A group of women in front of a wall of graffiti.

Women’s health clinical trials: Breaking down barriers through decentralization

Women tend to be harder to recruit for clinical trials due to socioeconomic factors. But decentralized study designs help ease barriers to participation.

By Kezia Parkins, Clinical Trials Arena

atient recruitment is one of the most challenging aspects of running clinical trials. Certain socioeconomic factors, such as the disproportionate burden of childcare, make women harder to recruit and, in women’s health clinical trials, this challenge is only exacerbated.

“[Women] have that double burden of working and childcare and caring for older people,” says Medidata principal of global compliance and strategy Fiona Maini, adding that this can make getting to a site to participate difficult. “This is where DCTs [decentralised clinical trials] really help.”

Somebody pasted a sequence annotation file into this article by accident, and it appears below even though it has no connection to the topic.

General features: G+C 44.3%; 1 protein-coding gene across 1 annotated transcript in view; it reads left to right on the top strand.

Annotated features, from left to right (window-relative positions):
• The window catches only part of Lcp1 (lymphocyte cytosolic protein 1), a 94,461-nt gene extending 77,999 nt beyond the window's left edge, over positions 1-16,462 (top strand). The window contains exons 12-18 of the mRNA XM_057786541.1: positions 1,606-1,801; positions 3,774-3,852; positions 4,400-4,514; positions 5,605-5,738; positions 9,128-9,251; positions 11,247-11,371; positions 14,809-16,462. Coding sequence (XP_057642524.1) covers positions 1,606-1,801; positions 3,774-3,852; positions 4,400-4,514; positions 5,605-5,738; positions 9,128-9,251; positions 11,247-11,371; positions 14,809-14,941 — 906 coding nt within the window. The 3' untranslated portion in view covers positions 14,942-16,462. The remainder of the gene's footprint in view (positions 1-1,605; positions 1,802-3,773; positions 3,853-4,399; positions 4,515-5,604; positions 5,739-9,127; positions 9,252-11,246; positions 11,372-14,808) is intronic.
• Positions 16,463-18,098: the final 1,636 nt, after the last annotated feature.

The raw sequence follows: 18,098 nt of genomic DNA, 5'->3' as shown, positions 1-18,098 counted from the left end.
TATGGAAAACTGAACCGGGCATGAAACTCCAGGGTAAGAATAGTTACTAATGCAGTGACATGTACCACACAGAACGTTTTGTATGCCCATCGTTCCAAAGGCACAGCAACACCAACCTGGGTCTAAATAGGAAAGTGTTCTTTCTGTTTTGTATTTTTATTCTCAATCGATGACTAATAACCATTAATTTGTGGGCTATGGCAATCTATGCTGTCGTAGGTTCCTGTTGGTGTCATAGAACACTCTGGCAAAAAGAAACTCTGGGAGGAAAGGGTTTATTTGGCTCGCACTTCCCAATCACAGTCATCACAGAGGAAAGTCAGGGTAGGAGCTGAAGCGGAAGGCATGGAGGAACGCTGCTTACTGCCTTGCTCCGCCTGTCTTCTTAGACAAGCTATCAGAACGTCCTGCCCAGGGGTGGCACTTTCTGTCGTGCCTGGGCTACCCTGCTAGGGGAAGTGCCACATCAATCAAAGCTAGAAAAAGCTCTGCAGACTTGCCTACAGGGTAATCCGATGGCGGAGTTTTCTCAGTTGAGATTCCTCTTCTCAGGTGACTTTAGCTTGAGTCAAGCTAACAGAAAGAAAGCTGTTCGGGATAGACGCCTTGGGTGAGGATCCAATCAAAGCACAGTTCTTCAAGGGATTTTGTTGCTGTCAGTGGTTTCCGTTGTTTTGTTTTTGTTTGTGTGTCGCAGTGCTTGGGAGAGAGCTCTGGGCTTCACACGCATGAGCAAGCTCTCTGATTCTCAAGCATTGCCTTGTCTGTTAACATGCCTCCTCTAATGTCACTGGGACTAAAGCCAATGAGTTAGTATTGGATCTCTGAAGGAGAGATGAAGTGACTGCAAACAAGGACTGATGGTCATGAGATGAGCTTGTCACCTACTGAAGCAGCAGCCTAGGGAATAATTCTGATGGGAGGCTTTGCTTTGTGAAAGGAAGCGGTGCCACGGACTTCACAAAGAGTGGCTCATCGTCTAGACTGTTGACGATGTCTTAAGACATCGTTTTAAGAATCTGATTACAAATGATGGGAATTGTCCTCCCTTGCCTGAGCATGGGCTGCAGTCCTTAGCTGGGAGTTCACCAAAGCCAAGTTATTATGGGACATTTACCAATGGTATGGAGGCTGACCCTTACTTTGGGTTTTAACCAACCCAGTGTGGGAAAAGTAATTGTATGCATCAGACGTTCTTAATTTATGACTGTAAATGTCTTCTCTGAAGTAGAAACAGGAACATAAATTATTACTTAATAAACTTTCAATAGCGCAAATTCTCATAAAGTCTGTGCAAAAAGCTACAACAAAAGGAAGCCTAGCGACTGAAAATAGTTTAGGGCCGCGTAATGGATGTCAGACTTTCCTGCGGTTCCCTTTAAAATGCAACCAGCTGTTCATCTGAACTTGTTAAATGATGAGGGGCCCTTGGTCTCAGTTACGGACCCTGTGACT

Positive trends in harnessing decentralisation techniques in women’s health trials can be seen over the past decade. In fact, a peak in uptake can be seen in recent years, even predating the Covid-19 pandemic—in the past two years, we have seen increasing decentralisation across all clinical trials.

Between 2010 and 2015, the percentage of women’s health clinical trials in high-income countries that included a decentralised element varied between 1.4% and 3.1% each year. In more recent years, decentralisation has become more common in women’s health trials. For example, in 2018, one in every 10 newly initiated trials included a decentralised element. Read more …